Many general counsel believe that publicity about the achievements of their department will benefit the law department (and incidentally the career of the general counsel). If members of the law department speak at conferences write articles, are quoted, or win awards, all that inures to the benefit of the department when it comes time to negotiate budgets and headcount or to attract and retain capable lawyers (See my post of June 6, 2006 about publicity sought by law departments.).
But, as no good deed goes unpunished, it may be that a law department in the news – even for favorable commentary – troubles the CEO and other senior executives. They may see the efforts as self-aggrandizement, manipulation of perceptions, inappropriate use of time, or even disclosures of proprietary advantages. They may resent a general counsel who is in the spotlight and who receives awards and commendations. They may mutter that the lawyers should be practicing law, not public relations.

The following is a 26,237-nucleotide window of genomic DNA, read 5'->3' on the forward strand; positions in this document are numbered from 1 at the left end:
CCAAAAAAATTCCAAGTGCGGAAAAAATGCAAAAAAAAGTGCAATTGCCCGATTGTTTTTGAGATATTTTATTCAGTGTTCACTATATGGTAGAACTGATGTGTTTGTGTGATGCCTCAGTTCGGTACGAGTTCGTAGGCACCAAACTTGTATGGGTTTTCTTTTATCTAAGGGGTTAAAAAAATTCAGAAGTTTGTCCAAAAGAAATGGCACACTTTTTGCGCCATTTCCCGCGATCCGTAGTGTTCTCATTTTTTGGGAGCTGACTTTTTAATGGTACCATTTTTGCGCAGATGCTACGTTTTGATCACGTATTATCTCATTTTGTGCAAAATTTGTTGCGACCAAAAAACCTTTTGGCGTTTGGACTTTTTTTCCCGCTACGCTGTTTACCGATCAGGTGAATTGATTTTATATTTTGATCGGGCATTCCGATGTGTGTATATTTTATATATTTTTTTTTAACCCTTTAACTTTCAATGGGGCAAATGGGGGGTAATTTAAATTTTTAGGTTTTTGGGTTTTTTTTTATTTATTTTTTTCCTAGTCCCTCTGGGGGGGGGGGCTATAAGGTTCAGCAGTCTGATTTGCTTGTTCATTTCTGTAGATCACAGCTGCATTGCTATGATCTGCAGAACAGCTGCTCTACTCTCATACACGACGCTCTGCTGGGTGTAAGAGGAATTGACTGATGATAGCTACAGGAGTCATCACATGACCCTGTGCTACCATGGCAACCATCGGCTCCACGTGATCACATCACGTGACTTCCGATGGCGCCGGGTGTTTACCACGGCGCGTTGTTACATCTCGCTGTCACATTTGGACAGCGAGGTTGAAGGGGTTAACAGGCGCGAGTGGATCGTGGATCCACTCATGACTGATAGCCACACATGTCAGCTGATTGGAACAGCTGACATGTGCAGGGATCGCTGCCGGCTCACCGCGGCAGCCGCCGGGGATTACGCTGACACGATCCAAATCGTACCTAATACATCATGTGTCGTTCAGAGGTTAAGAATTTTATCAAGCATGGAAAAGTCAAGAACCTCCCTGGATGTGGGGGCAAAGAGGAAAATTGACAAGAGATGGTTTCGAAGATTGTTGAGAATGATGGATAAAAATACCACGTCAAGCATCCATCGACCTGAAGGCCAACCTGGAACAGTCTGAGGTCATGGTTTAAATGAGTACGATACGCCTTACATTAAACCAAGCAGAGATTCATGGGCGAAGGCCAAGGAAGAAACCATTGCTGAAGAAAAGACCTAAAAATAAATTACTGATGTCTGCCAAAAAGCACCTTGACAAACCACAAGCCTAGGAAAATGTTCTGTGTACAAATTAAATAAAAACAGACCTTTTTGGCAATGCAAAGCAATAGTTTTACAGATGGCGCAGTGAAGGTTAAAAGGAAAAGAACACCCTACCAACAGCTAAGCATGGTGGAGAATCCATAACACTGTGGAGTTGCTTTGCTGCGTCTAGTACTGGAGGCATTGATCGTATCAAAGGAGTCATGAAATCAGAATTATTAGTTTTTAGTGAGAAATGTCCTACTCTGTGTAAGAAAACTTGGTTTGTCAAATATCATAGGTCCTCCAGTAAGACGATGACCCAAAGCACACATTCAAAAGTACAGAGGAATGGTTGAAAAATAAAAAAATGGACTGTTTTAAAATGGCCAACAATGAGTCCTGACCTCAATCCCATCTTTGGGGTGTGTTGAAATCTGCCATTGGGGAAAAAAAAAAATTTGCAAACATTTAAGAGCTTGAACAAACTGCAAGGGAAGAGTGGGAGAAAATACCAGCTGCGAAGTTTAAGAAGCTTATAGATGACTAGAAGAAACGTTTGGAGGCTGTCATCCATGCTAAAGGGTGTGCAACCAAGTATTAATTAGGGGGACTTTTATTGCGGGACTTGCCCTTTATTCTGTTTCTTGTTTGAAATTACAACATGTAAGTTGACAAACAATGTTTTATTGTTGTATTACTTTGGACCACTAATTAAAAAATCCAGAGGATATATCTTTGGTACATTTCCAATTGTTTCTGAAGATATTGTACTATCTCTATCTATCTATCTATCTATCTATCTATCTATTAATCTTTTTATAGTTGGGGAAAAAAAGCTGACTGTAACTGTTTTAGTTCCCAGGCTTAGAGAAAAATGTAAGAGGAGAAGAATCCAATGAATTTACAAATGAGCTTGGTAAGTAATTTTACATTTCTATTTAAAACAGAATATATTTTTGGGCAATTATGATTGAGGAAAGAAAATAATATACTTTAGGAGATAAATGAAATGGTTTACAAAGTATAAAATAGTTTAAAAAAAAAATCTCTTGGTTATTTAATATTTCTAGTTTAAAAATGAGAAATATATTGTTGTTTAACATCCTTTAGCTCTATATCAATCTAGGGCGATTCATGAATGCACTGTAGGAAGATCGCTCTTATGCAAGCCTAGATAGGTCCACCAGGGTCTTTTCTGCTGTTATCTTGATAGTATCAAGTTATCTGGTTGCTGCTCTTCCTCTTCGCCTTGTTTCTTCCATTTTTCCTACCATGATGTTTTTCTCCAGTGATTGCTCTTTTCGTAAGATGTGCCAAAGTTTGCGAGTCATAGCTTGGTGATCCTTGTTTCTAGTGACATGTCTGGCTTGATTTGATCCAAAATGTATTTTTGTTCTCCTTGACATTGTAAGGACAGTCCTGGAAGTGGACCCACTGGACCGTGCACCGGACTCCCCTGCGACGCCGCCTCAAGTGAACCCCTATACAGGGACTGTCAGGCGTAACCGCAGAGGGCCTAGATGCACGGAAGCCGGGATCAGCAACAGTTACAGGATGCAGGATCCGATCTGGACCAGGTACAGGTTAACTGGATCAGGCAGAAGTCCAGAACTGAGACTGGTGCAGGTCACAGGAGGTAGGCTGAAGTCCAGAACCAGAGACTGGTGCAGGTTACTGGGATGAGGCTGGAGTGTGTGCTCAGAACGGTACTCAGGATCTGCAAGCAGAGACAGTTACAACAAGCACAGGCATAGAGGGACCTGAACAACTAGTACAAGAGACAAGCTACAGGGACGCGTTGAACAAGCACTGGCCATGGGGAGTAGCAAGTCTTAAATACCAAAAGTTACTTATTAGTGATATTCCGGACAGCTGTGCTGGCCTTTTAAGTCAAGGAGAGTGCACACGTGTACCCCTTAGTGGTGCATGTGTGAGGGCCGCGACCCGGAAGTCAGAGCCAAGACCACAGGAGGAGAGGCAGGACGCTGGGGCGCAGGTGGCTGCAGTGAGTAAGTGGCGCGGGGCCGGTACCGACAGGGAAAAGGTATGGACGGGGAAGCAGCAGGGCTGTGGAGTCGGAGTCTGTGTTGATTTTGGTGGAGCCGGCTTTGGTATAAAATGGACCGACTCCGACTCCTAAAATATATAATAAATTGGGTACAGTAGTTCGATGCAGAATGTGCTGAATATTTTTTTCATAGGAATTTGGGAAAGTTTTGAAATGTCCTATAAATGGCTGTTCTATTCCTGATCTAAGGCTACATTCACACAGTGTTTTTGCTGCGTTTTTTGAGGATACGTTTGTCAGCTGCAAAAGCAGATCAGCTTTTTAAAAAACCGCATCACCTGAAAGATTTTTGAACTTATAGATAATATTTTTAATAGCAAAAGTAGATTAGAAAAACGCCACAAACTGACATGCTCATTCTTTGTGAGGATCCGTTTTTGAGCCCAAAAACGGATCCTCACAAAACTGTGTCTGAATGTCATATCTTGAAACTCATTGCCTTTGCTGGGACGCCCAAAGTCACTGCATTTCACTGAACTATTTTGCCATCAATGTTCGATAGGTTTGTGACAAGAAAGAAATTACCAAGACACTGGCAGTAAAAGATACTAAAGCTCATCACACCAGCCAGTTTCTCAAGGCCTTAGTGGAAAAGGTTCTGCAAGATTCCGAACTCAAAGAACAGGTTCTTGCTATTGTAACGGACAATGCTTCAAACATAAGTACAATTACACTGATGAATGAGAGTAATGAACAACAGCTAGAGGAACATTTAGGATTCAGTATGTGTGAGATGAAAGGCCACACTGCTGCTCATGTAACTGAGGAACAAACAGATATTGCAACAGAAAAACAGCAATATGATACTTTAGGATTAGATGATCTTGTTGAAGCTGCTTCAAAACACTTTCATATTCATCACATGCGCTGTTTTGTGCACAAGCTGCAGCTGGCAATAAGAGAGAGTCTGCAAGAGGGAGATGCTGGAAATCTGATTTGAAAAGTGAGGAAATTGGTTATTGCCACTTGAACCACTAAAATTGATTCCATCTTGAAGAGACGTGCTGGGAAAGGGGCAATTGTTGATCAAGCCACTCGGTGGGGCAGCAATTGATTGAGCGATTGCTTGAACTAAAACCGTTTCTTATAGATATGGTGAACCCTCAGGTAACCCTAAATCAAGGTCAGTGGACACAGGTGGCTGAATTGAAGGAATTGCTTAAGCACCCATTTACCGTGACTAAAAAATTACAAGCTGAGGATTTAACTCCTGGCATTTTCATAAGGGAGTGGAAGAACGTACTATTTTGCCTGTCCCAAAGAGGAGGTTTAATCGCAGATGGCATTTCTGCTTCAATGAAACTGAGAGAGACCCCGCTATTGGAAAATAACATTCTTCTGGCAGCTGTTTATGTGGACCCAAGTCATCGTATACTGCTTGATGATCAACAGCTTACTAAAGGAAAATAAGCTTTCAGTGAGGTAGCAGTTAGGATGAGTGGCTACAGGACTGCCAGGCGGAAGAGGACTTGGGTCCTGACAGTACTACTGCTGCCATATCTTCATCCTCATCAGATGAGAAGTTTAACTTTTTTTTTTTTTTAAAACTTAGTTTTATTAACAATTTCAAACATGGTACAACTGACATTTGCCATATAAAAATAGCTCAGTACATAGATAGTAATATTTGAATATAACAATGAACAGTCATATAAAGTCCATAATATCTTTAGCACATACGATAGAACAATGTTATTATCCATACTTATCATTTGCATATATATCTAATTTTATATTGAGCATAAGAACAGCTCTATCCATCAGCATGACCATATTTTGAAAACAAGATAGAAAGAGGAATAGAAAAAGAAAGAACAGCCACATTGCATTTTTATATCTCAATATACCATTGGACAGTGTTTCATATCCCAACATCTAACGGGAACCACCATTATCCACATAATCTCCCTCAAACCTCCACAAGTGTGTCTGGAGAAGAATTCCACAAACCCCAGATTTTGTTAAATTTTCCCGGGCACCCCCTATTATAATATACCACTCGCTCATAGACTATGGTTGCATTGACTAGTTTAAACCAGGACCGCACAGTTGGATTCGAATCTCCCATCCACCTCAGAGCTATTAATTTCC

I strongly favor law departments that promote themselves and their worthy accomplishments, but this post acknowledges that others may criticize the practice.